Tuesday, November 15, 2011

Washington could scrap its F-35 jet purchase

Ottawa— Globe and Mail Update
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The U.S. government is threatening to cancel its F-35 Joint Strike Fighter program unless Congress approves a credible deficit reduction plan, a move that would risk derailing Canada’s plans to purchase 65 of the next-generation stealth jets.

U.S. Defence Secretary Leon Panetta includes the F-35 program in a detailed list of items that could be on the chopping block should a so-called “super committee” fail to deliver on a plan to find $1.2-trillion-in savings over the next 10 years.

The bi-partisan committee – officially called the Joint Select Committee on Deficit Reduction (JSCDR) – must reach a deal by next Wednesday. Should they fail, across the board cuts to government spending, described as “sequestration,” would kick in almost immediately.

In letters to Senators John McCain and Lindsey Graham, Mr. Panetta outlines what these cuts could look like.

“If the JSCDR fails to meet its targets and sequestration is triggered, [Department of Defence] would face huge cuts in its budgets,” Mr. Panetta writes in a letter dated Nov. 14.

“Decisions related to major programs could include: Terminate Joint Strike Fighter; minimal life extensions and upgrades to existing forces,” the letter states, describing this measure as a potential savings of $80-billion U.S.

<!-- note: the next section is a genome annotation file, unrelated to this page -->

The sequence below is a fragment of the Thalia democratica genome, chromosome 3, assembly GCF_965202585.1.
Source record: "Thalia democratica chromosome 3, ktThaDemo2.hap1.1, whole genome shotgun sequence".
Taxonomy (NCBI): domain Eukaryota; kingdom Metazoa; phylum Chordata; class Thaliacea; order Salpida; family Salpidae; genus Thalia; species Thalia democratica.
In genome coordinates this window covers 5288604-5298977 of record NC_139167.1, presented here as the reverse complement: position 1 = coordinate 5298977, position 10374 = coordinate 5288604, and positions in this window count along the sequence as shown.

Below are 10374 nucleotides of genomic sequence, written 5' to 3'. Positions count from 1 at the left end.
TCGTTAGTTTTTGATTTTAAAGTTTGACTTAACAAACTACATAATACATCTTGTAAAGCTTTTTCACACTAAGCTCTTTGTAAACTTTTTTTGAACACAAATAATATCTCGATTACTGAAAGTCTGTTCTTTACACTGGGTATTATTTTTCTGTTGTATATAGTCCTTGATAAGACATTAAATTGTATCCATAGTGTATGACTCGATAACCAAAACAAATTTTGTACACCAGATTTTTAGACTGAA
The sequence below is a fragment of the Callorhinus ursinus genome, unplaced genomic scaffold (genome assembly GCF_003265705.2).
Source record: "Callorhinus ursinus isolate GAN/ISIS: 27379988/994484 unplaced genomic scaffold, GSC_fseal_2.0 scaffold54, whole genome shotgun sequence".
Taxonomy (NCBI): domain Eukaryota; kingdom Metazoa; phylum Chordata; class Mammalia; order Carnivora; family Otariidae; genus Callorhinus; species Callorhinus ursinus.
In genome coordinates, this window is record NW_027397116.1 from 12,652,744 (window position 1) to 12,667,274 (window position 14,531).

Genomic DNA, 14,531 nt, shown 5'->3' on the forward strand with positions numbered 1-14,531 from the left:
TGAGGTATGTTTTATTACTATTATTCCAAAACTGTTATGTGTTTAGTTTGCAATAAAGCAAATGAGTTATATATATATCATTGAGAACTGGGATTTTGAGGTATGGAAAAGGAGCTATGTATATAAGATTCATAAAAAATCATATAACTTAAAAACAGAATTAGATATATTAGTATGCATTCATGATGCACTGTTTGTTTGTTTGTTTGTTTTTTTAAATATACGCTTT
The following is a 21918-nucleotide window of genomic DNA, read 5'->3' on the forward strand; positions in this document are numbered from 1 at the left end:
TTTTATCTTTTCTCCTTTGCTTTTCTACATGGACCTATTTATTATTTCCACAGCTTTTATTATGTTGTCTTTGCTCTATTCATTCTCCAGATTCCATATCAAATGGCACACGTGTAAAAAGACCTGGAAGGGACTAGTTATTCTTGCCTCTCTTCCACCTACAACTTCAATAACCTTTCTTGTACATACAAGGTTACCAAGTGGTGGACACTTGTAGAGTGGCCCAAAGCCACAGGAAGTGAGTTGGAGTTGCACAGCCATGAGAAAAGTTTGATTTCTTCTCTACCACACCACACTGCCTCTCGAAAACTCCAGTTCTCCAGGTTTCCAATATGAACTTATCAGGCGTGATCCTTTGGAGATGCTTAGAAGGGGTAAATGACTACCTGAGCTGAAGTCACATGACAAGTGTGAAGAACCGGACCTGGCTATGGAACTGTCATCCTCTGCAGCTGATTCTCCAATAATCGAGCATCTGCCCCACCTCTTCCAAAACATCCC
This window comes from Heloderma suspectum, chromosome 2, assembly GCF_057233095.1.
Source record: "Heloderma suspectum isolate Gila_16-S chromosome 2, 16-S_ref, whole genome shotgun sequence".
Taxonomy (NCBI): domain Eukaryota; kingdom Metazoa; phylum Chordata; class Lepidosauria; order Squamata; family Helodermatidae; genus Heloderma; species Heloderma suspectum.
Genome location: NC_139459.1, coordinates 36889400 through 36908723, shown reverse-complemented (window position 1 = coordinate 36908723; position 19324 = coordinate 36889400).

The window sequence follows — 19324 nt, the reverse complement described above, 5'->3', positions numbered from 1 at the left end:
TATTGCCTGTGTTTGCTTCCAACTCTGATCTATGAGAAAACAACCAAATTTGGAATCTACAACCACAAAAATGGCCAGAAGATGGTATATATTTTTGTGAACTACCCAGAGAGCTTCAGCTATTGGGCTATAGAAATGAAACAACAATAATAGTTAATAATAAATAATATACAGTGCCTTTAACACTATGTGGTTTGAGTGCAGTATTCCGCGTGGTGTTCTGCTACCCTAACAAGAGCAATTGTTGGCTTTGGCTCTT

The likelihood of this scenario is unclear at the moment. Mr. Panetta’s letter is clearly an attempt to pressure the committee to avoid these cuts by approving a plan in advance of the deadline. Commentary in the United States suggests there is a high degree of uncertainty as to the odds the committee of Senators and members of the House of Representatives will come up with a plan.

In Canada, National Defence currently plans to spend $9-billion to acquire 65 F-35 fighter jets between 2016 and 2022.

Ottawa estimates its jets will cost between $70-million and $80-million each, even though the government acknowledges the current unit cost of the jets is “well over $100-million U.S.”

The reason Canada expects to get a better price is that it predicts the jets will be flying off the assembly line by the time Ottawa is ready to buy them. Mr. Panetta’s letter suggests that may not be the case.

“Canada’s [cost] is estimated to be in the mid-$70M due to the delivery times that will be at around the peak of production efficiency as shown on the graph,” states the National Defence and Canadian Forces website.

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